One of the original 55 top secret high altitude U-2 reconnaissance jets of the Cold War flies indoors now at the Strategic Air Command Museum in Ashland, Nebraska, at a significantly lower altitude. The sleek and streamlined U-2 flies at 70,000 feet, higher than any other aircraft and has a wingspan of 103 feet. Dubbed the Dragon Lady, the U-2 was catapulted into the headlines when CIA pilot Francis Gary Powers was shot down over the USSR on May 1, 1960 during a spying mission. U-2 and Francis Gary Powers became household names.
Growing up in the early Cold War era with all its hype of the Red Peril and of Doomsday imminence, I was fully aware, even at age 13, of the significance of this event. I followed the story closely in the newspaper. The US denied the U-2 was a spy plane and issued a cover story that it was doing high altitude weather research for NASA. Already strained US-Soviet relations rapidly deteriorated when photos of the recovered U-2 wreckage and of Powers as a prisoner of war were published. When I read that Powers had been taken prisoner, that he had survived being shot down, I was relieved. And then I was horrified to learn that he was branded a coward or traitor by some for not destroying secret information on his aircraft before it crashed or for not taking his own life before being captured by the Soviets. The crisis that followed made me worry that we were one step closer to World War III.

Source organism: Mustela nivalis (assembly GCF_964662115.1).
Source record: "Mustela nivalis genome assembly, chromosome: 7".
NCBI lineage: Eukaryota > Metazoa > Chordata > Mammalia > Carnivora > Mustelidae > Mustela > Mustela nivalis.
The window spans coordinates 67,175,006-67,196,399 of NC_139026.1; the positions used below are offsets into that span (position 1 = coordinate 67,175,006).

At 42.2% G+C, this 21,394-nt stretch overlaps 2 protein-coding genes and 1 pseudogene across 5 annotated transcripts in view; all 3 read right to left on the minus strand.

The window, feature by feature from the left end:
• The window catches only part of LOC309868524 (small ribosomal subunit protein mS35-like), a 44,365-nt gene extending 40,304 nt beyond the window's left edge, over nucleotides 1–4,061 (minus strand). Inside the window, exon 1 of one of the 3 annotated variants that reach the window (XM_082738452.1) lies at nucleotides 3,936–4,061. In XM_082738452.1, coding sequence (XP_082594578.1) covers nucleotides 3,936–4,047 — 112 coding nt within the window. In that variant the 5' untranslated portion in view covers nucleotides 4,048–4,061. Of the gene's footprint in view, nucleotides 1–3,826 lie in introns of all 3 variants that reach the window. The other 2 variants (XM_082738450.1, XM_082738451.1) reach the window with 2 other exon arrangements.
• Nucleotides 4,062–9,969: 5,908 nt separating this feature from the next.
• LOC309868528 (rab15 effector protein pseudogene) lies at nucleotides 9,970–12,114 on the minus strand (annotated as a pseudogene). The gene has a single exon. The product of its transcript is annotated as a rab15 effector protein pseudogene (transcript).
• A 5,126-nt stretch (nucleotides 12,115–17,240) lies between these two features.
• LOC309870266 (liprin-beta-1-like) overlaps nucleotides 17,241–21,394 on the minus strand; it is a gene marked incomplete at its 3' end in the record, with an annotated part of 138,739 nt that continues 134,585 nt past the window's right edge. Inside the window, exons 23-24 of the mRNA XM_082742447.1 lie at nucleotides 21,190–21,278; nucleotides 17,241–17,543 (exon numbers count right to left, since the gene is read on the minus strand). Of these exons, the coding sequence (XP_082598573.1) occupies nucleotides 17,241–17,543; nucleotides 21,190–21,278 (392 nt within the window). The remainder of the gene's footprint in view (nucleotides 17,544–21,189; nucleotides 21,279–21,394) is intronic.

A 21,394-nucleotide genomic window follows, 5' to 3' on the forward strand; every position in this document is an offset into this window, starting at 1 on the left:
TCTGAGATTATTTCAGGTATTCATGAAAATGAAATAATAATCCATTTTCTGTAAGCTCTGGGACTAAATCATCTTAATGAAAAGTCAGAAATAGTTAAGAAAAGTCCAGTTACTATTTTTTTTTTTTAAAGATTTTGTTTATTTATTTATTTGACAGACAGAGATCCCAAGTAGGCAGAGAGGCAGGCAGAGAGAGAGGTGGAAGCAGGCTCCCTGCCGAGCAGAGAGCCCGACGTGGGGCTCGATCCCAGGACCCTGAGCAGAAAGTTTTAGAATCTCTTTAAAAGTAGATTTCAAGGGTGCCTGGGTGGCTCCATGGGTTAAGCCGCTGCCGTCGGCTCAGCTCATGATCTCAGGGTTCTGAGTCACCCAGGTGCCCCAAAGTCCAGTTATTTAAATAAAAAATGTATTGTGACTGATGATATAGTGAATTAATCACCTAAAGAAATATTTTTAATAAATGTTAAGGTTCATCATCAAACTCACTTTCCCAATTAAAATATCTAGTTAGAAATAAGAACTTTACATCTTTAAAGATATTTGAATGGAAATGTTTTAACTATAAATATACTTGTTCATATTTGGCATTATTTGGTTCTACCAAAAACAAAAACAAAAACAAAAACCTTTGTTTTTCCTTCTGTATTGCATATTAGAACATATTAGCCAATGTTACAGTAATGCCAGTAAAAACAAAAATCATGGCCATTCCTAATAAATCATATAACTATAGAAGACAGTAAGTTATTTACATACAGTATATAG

Of course that didn’t happen and Powers was released in a famous prisoner exchange after 2 years of captivity. But seeing this aircraft so close gave me chills. Using may brand new Nikkor Z14-24mm f/2.8 lens with the Nikon Z6II I was able to capture the entire 103 foot wingspan standing on the museum balcony underneath the airplane.